- Diversity within the commons. Diversity combined with openness can yield phenomenal creativity and innovation. This is the story of the United States ( E pluribus unum), the Internet, the free software movement and the evolution of species. The greater the diversity in a democratic polity, cyberpsace, a programming community or a gene pool, the more likely it is that better, more adaptive innovations will materialize and prevail.
- Society equity within the commons. While a commons need not be a system of strict egalitarianism, it is predisposed to honor a rough social equity and legal equality among its members. A key goal of commons management is to democratize social benefits that can otherwise be obtained only through private purchase. The free market, of course, has little interest in social equity.
- Sociability in the commons. In gift economies such as an online community or professional discipline, transactions take on a more personal, social dimension. This can be tremendously powerful in creating certain kinds of wealth (e.g., the Linux operating system, genealogical databases) while fostering social connections among people.
Having sketched the contrasting field of vision that a commons analysis provides, it bears emphasizing that the commons is not necessarily hostile to the market. We need both. The point is that there must be an appropriate equilibrium between the two. They must be separated by a semi-permeable barrier that allows both to retain their essential integrity while invigorating the other.
The enclosure of the information commons is an apt metaphor for describing how private commercial interests are increasingly gaining control over the structure and functioning of our nation's communications apparatus. Professor Benkler's White Paper, "Property, Commons and the First Amendment," outlines a helpful theoretical structure for understanding how market enclosures of the information commons are occurring on three distinct layers: the physical layer consisting of electromagnetic spectrum, cables, wires and fibers; the logical layer of software and technical protocols that allow expression to be carried over the physical layer; and the content layer of information, expression and culture. The primary goal of the various enclosures now underway is to convert shared bodies of information and culture into privately controlled commodities - in essence, to convert the commons into markets.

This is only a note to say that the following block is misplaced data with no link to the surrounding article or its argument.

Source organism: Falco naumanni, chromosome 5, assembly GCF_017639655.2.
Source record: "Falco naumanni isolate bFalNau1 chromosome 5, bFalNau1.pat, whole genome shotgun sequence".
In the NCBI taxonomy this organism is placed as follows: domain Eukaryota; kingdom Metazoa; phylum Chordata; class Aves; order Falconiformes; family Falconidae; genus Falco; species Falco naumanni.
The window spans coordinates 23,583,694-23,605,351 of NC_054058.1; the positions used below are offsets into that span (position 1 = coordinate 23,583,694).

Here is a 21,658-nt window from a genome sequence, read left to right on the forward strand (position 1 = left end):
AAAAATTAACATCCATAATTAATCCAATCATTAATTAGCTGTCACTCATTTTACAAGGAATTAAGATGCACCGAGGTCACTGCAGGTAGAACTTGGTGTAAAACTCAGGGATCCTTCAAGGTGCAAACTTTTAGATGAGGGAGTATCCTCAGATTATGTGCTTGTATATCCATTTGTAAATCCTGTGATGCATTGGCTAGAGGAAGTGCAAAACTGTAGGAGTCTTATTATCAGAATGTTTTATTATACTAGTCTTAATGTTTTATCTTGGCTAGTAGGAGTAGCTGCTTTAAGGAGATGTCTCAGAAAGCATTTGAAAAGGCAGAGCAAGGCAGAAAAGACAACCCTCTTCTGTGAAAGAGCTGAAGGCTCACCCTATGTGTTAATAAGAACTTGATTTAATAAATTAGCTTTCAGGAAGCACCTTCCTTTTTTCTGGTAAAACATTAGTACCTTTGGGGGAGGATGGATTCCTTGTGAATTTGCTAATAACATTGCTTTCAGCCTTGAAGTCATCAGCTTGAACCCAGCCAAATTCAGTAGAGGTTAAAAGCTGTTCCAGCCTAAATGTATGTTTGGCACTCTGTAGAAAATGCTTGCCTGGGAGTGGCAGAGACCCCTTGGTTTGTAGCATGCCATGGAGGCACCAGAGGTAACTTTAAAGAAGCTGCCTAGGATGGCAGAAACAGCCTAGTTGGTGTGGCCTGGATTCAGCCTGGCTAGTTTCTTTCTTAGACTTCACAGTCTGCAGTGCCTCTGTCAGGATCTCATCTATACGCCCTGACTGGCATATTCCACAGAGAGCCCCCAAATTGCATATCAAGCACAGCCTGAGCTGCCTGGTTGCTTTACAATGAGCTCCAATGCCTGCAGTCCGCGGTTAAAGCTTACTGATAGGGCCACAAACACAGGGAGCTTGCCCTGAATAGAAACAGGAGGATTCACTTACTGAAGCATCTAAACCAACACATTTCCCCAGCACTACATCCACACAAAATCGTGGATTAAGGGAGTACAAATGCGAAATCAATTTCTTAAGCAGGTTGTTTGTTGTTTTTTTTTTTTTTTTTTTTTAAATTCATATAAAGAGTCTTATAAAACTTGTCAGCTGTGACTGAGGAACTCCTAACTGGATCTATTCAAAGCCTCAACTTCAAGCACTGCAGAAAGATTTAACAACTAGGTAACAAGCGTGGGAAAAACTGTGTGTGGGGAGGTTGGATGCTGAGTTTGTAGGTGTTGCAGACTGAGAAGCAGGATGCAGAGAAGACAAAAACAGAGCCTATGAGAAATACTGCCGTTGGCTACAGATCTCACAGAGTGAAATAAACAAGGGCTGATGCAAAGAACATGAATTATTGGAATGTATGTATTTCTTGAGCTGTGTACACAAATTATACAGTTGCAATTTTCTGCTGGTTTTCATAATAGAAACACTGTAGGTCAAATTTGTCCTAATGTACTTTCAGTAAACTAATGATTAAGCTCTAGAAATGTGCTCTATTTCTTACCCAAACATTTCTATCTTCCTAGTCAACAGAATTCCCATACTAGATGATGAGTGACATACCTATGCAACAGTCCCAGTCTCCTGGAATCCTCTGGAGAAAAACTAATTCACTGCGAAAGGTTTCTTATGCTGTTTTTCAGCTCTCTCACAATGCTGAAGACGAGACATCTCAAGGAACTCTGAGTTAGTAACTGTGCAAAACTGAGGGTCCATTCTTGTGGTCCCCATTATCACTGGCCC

Enclosing the physical layer . The most powerful form of enclosure is probably monopoly control of the physical layer itself. This can be seen in the broadcasters' exclusive control of their spectrum space, the cable industry's near- monopoly for multi-channel TV service, and the cable industry's attempts to control high-speed broadband access to the Internet. These enclosures and near-enclosures of the physical layer effectively prevent or limit new competition, product innovation and lower prices.
The essential point when talking about the physical layer is that the greater the number of commercial competitors, the more diverse the sources of information. Hence openness and competition in the physical layer promotes a primary First Amendment value. Historically, the broadcasters and wireless companies have won exclusive control of certain parts of the spectrum through assigned licenses or auctions. But this sort of monopoly control is less justifiable today with the rise of new "spread spectrum" technologies and "intelligent" receivers and transmitters that could allow the spectrum to be used more efficiently and by many more users. 11
Enclosing the logical layer . Perhaps the most serious threat to the logical layer comes from new encryption and digital watermark technologies that prevent people from using and sharing copyrighted works as they wish. This capability is backed up, in turn, by the Digital Millennium Copyright Act, a 1998 law that prohibits the circumvention of any technical measure that controls access to a work. The law not only prohibits the making or distributing of software that can bypass technical protection measures, it prohibits the mere sharing of information about the protection.
By allowing content-owners to "lock up" digital text, the DMCA effectively eliminates the public's fair use rights, which have historically allowed people to quote and re-use works in other venues. It also overrides the first-sale doctrine, the legal rule that allows people to share the books or videotapes they buy with whomever they want. By strictly controlling the flow of works in society to serve private commercial ends, the DMCA is a direct affront to the First Amendment. The law prevents citizens from freely sharing and quoting works except in the manner prescribed by the copyright owner. It also allows large copyright industries to stifle competition and innovation and prevent the widest possible distribution of creative works - which is, of course, the very constitutional purpose of copyright law, to advance and diffuse knowledge.
Already the law has been invoked to criminally prosecute a Russian programmer who had disclosed to others encryption flaws in electronic-book software made by Adobe. The film industry is using the DMCA to wage a civil lawsuit against a Norwegian teenager who posted information on a website about de-encrypting a DVD movie (even though no copyright violation or sale of pirated material was alleged). The recording industry has invoked the DMCA to prevent a Princeton professor from presenting a paper at a conference about the flaws in the music industry's encryption software.